The results of consumer spending for the 2009 year have now been officially released, showing a 5.3% drop over the previous year. Could this drop in consumer spending be indicative of the recession’s affects on the state? Or, is it unfair to judge such a drop, as suggested, compared to the record-breaking 2008 figures?
According to North Dakota Tax Commissioner, Cory Fong, North Dakota’s economy remains healthy, noting that comparing 2009 statistics to the record-breaking 2008 statistics paints an unfair assessment of the state’s economy.
Or does it?
2008 was indeed an outstanding year for economic growth in the state – the highest in the nation, based on gross domestic product results. North Dakota’s economic growth in 2008 expanded twice as much as every other state, except Wyoming.
Why such a huge economic boost in 2008? One word… oil.
North Dakota produced a record amount of oil in 2008, 67.2 million barrels, an increase of nearly 18 million barrels from the year prior. North Dakota’s main commodity, agriculture, also saw strong results in 2008.
So what about 2009?
Under normal circumstances, I would agree that it’s unfair to judge 2009 economic results off of 2008’s record-breaking statistics. However, oil production in 2009 actually surpassed the record 2008 amount, to about 80 million barrels.
When the oil boom is being credited as the biggest contributing factor for North Dakota’s economic growth, an increase in production in 2009 should not have been reflected with a decrease in consumer spending.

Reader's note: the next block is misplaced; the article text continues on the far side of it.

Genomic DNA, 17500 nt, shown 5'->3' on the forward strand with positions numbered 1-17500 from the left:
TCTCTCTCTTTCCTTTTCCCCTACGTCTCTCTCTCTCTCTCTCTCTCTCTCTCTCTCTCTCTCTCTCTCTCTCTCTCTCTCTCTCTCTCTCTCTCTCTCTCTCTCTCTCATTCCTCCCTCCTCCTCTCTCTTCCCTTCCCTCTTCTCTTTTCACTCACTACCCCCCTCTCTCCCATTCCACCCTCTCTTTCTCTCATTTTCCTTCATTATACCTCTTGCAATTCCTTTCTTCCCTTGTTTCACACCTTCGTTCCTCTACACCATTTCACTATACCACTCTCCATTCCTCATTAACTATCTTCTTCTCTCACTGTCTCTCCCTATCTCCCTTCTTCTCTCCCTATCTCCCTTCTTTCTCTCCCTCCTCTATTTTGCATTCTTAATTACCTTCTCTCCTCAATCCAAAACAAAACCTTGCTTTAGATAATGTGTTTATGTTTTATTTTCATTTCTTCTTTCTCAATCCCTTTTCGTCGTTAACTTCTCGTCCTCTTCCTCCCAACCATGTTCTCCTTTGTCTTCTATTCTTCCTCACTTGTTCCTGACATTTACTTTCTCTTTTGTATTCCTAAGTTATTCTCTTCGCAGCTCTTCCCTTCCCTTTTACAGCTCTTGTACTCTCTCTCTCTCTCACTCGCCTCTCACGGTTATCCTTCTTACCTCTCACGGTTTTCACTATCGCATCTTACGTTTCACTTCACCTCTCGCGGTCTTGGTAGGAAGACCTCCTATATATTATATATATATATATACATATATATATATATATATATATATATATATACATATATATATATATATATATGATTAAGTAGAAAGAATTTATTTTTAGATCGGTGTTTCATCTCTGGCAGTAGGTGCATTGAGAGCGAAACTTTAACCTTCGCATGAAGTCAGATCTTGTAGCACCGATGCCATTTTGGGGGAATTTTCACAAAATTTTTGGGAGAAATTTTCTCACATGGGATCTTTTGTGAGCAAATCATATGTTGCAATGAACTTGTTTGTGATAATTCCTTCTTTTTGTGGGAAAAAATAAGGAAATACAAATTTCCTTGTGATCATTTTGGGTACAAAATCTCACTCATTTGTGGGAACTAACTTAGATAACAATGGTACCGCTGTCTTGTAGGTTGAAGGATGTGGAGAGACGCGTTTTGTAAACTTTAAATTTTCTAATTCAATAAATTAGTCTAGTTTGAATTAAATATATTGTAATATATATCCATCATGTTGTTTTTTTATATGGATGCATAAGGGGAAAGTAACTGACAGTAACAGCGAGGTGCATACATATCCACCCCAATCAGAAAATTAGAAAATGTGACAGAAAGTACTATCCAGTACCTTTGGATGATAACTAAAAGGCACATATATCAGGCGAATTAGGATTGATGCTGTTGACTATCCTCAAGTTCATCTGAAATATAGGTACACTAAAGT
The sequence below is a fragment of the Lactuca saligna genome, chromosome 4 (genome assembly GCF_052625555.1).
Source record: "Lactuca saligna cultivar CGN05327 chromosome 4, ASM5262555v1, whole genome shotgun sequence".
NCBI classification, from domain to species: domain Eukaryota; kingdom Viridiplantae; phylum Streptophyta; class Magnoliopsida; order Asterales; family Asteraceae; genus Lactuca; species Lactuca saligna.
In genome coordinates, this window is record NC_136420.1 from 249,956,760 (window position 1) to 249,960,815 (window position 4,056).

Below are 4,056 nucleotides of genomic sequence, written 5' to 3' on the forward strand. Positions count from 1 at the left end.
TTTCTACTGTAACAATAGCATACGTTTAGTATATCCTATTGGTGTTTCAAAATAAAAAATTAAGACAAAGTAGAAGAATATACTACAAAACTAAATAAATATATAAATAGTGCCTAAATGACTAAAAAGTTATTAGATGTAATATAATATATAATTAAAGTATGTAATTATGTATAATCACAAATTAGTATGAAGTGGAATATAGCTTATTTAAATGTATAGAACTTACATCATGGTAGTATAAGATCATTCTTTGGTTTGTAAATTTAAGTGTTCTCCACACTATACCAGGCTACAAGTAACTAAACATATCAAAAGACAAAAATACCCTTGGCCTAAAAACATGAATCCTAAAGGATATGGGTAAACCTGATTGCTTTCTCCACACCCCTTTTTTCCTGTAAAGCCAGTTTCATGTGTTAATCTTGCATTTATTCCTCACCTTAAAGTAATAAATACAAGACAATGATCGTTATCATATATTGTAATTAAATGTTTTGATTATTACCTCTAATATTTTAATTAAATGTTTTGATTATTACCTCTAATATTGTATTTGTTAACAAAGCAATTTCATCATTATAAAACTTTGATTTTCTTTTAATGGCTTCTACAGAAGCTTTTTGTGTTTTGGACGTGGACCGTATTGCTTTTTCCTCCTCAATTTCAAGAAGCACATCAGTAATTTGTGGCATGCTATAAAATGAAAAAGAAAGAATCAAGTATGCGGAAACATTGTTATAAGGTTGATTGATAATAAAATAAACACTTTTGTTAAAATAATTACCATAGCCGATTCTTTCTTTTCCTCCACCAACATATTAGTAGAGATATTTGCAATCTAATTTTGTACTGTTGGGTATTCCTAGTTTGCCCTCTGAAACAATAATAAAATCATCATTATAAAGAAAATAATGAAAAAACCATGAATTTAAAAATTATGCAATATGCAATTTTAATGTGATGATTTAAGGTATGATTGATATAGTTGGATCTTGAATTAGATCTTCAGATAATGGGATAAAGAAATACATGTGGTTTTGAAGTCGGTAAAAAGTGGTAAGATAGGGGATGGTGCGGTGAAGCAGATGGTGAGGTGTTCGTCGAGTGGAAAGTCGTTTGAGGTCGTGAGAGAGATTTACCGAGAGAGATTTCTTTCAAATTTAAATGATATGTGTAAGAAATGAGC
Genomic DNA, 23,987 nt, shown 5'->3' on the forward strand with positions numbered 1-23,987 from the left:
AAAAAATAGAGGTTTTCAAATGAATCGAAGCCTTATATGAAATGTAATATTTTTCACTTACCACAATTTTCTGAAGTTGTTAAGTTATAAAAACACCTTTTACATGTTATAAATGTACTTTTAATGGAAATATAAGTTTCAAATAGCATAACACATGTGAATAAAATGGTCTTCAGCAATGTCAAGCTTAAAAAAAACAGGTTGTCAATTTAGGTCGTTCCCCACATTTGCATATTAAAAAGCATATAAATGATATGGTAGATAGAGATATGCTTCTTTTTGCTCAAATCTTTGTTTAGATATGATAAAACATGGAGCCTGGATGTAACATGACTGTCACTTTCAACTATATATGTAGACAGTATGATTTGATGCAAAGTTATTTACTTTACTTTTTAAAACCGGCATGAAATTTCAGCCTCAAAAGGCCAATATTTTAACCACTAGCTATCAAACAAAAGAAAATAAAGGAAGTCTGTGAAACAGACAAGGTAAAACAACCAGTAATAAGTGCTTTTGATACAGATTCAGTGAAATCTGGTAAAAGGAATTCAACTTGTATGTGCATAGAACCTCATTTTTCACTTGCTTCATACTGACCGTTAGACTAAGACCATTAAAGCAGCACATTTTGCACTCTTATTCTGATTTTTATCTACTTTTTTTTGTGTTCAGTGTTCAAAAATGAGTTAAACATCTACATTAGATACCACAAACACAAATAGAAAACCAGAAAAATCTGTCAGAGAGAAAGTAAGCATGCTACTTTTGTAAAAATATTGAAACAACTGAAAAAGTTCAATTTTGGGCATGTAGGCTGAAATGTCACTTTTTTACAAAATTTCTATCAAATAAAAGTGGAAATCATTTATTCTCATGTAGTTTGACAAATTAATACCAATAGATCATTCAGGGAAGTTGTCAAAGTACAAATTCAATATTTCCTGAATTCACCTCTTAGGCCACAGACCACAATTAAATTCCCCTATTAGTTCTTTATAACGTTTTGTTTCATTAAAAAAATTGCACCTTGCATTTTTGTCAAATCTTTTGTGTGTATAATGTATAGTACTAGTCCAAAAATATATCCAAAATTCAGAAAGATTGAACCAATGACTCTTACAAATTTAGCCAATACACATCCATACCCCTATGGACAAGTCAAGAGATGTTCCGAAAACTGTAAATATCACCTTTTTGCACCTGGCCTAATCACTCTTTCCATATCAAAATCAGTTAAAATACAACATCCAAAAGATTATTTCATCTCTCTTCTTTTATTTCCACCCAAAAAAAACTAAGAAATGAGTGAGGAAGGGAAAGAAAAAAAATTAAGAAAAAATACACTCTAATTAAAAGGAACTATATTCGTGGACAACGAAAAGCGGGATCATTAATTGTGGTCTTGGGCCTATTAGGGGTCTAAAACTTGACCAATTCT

This says to me that the record-producing oil helped to offset, what would have been, an even bigger decrease in spending.
Given the circumstances, a 5.3% drop might not seem significant, considering that it is still a 15% increase over 2007 results; however, a drop in consumer spending in a year of record oil production could be a troubling sign of the true economic state of North Dakota. Had it not been for the oil boom, it can be reasonably assumed that our results would have been much poorer.
Something else to consider is that most of the high-profile layoffs that have occurred in the state took place towards the end of last year, and into the beginning of this year. That fact could explain why consumer spending dipped 7.9% in the fourth quarter of 2009 – 2.6% higher than full-year 2009.
The higher decrease seen in fourth quarter spending could be indicative of a changing economic trend for the state. Not to say our economy will collapse, but it leaves me to question the actual vitality of our state’s economy.
Economic conditions, positive or negative, tend to hit North Dakota at a much slower pace than the rest of the country. As an analogy, if someone were to drop a rock in the middle of a lake, North Dakota would be on the shores of that lake… one of the last to be affected.
There’s no doubt that North Dakota’s economy has, so far, faired better than most of the nation during this recession, but to say that a 5.3% drop in spending isn’t any indication of our economy is giving a false impression.
Since 2009 oil production surpassed 2008, by a large margin, a 5.3% drop in consumer spending could be more significant than what’s been implied.
Could this have been the start of the recession’s affects in North Dakota, or was it simply a temporary down-set? Only time will tell.
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